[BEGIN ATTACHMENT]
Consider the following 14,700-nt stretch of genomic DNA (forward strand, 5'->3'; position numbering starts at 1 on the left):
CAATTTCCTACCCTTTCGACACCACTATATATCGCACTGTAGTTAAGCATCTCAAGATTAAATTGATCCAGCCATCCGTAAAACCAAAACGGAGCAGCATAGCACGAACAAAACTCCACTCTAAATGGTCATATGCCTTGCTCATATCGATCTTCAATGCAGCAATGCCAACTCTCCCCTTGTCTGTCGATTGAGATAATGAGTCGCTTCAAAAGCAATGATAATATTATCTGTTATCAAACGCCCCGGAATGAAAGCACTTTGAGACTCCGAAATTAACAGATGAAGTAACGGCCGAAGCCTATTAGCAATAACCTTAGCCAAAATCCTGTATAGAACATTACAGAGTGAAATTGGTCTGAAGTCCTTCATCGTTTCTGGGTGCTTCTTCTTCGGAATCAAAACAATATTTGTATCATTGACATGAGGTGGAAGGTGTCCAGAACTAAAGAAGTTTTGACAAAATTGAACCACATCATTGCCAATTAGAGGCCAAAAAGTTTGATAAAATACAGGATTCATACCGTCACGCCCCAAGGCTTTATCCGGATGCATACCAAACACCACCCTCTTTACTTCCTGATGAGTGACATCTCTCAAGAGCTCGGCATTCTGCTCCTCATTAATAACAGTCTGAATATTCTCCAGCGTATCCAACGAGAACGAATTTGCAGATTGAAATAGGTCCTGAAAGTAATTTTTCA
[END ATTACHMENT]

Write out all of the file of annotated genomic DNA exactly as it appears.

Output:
Consider the following 14,700-nt stretch of genomic DNA (forward strand, 5'->3'; position numbering starts at 1 on the left):
CAATTTCCTACCCTTTCGACACCACTATATATCGCACTGTAGTTAAGCATCTCAAGATTAAATTGATCCAGCCATCCGTAAAACCAAAACGGAGCAGCATAGCACGAACAAAACTCCACTCTAAATGGTCATATGCCTTGCTCATATCGATCTTCAATGCAGCAATGCCAACTCTCCCCTTGTCTGTCGATTGAGATAATGAGTCGCTTCAAAAGCAATGATAATATTATCTGTTATCAAACGCCCCGGAATGAAAGCACTTTGAGACTCCGAAATTAACAGATGAAGTAACGGCCGAAGCCTATTAGCAATAACCTTAGCCAAAATCCTGTATAGAACATTACAGAGTGAAATTGGTCTGAAGTCCTTCATCGTTTCTGGGTGCTTCTTCTTCGGAATCAAAACAATATTTGTATCATTGACATGAGGTGGAAGGTGTCCAGAACTAAAGAAGTTTTGACAAAATTGAACCACATCATTGCCAATTAGAGGCCAAAAAGTTTGATAAAATACAGGATTCATACCGTCACGCCCCAAGGCTTTATCCGGATGCATACCAAACACCACCCTCTTTACTTCCTGATGAGTGACATCTCTCAAGAGCTCGGCATTCTGCTCCTCATTAATAACAGTCTGAATATTCTCCAGCGTATCCAACGAGAACGAATTTGCAGATTGAAATAGGTCCTGAAAGTAATTTTTCA